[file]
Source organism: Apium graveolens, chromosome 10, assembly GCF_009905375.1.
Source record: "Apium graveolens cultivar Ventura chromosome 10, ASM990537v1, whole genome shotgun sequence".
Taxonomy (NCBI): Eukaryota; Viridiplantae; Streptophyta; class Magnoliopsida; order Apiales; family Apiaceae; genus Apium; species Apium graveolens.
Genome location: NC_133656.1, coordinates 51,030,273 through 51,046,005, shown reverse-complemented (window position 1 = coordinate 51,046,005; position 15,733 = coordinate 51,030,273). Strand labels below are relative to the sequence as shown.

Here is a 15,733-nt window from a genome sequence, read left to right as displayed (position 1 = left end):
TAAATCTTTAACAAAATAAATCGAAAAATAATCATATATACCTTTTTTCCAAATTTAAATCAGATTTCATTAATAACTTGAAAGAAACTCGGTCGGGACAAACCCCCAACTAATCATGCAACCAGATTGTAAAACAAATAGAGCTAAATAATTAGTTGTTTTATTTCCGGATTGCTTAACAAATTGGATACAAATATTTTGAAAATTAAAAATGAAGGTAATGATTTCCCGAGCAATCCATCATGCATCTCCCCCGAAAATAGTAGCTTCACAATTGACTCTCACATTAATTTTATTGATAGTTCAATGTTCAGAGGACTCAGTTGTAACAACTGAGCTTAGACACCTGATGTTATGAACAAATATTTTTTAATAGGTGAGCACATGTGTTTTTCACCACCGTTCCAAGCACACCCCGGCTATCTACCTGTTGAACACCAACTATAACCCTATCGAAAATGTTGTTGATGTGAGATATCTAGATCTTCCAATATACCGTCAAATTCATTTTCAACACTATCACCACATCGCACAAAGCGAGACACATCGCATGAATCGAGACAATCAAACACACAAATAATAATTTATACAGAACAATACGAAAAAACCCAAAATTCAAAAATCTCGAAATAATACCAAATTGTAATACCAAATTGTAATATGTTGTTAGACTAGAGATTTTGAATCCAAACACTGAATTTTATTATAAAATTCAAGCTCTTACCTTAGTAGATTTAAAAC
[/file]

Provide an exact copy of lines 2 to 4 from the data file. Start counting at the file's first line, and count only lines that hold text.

Source record: "Apium graveolens cultivar Ventura chromosome 10, ASM990537v1, whole genome shotgun sequence".
Taxonomy (NCBI): Eukaryota; Viridiplantae; Streptophyta; class Magnoliopsida; order Apiales; family Apiaceae; genus Apium; species Apium graveolens.
Genome location: NC_133656.1, coordinates 51,030,273 through 51,046,005, shown reverse-complemented (window position 1 = coordinate 51,046,005; position 15,733 = coordinate 51,030,273). Strand labels below are relative to the sequence as shown.